As some of you know, I have long enjoyed science fiction, both as fascinating reading and also as a nice addition to my introductory astronomy classes. For 30 years, I also kept a diary of science fiction ideas that occurred to me, and might make the basis of good stories.
In the last year or two, I have joined a writing group and am trying to create some SF short stories of my own. I have a full bulletin board of eloquent rejection slips from some of the finest science fiction magazines in print (as, I gather, all beginning writers must collect,) But now, one of my stories has been published, in a Mars-theme anthology called "Building Red," from a small independent press in St. Louis called Walrus Publishing (and the book is available on Amazon: http://www.amazon.com/Mission-Mars-Building-Ja…/…/1940442079 )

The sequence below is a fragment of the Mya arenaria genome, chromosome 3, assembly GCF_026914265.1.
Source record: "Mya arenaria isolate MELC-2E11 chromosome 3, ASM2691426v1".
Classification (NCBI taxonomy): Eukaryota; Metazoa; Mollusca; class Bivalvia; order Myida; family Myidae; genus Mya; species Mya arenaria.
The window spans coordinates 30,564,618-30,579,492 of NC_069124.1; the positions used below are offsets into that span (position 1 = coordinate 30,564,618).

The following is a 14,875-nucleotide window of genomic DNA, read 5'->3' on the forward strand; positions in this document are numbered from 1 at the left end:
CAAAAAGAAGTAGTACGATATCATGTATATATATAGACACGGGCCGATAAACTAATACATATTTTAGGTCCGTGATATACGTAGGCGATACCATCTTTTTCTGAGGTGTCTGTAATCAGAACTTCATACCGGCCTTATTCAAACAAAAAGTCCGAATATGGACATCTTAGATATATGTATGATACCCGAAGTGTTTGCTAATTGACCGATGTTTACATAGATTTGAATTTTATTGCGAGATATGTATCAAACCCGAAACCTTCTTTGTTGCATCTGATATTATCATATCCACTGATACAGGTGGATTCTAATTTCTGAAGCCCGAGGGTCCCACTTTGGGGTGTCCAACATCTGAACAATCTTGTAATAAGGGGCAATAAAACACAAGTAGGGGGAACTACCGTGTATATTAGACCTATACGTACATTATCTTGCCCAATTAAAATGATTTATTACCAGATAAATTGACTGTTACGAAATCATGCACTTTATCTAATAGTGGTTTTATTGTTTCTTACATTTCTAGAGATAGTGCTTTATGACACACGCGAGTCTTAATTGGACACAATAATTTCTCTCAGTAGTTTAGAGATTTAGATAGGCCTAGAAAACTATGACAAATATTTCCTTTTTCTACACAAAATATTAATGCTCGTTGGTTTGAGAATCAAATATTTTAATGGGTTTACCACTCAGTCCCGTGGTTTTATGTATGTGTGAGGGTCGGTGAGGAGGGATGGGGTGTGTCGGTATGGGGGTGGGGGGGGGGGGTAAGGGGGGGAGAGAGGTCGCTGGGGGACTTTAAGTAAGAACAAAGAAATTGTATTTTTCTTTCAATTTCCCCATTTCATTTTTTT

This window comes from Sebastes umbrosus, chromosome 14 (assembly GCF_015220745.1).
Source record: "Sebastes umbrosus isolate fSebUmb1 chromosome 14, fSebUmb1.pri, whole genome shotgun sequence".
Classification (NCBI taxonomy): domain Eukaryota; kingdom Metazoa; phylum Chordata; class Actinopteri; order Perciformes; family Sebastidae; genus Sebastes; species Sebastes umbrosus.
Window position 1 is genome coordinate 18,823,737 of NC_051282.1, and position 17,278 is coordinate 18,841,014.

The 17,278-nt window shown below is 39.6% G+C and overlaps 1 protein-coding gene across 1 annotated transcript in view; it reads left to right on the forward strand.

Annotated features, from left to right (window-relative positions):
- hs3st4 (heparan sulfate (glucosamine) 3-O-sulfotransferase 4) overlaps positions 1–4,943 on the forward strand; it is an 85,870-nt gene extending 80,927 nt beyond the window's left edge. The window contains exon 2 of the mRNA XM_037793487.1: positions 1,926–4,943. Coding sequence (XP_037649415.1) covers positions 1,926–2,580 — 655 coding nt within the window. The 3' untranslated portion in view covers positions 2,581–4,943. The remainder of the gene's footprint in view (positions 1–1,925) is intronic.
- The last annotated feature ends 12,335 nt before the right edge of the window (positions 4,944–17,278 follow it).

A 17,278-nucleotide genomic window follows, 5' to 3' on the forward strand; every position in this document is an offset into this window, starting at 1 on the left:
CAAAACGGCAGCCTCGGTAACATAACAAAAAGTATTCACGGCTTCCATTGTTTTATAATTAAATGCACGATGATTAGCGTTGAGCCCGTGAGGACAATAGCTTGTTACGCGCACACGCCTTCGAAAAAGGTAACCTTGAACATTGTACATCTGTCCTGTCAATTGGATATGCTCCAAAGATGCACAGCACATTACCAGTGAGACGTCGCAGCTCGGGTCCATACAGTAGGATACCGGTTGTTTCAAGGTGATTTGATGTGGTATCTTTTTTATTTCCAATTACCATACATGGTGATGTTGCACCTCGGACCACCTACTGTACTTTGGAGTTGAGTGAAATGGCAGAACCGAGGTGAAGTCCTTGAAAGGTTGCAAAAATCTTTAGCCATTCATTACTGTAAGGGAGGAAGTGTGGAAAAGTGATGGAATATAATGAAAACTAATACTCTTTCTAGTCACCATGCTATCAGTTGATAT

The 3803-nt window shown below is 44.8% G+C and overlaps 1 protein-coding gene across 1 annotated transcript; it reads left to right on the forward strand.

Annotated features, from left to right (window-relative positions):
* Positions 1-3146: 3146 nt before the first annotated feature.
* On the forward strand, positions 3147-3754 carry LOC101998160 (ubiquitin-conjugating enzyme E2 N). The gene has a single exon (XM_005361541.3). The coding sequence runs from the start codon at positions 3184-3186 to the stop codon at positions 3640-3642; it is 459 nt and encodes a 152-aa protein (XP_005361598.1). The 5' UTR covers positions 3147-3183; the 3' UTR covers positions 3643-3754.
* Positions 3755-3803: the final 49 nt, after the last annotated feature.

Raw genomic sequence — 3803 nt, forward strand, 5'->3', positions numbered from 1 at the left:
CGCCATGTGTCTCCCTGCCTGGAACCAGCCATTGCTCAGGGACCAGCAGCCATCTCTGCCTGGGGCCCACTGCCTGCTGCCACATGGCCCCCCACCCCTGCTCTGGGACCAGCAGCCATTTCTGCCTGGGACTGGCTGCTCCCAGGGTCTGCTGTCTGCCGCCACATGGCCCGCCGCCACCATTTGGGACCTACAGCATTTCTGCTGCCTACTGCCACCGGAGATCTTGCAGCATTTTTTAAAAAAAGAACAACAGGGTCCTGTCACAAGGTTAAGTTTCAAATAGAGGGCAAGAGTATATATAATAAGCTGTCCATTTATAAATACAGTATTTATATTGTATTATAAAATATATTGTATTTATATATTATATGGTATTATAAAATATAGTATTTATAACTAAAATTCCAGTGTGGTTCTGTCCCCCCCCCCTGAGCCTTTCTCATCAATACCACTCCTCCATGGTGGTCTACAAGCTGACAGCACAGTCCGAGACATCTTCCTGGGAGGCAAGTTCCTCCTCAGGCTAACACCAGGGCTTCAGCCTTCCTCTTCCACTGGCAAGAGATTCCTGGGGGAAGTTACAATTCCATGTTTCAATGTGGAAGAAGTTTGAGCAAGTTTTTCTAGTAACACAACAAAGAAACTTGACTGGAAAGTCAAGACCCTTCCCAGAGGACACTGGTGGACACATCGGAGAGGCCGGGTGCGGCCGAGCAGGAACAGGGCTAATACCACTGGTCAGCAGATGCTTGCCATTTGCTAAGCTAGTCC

The story, based on a real discovery about Mars, takes place in part inside a cave on the flanks of one of the four giant volcanoes on Mars' equatorial bulge. Instead of the sanitized, squeaky-clean NASA version of a future Mars colony, I tried to imagine one that's crowded, smelly, and has its share of loners and misfits.
The story is entitled "The Cave in Arsia Mons" and it appears together with Mars stories by a number of writers, some of whom have a longer publishing record in SF than I do.
More generally, for a topical index to science fiction stories that have good astronomy in them, see my web page at: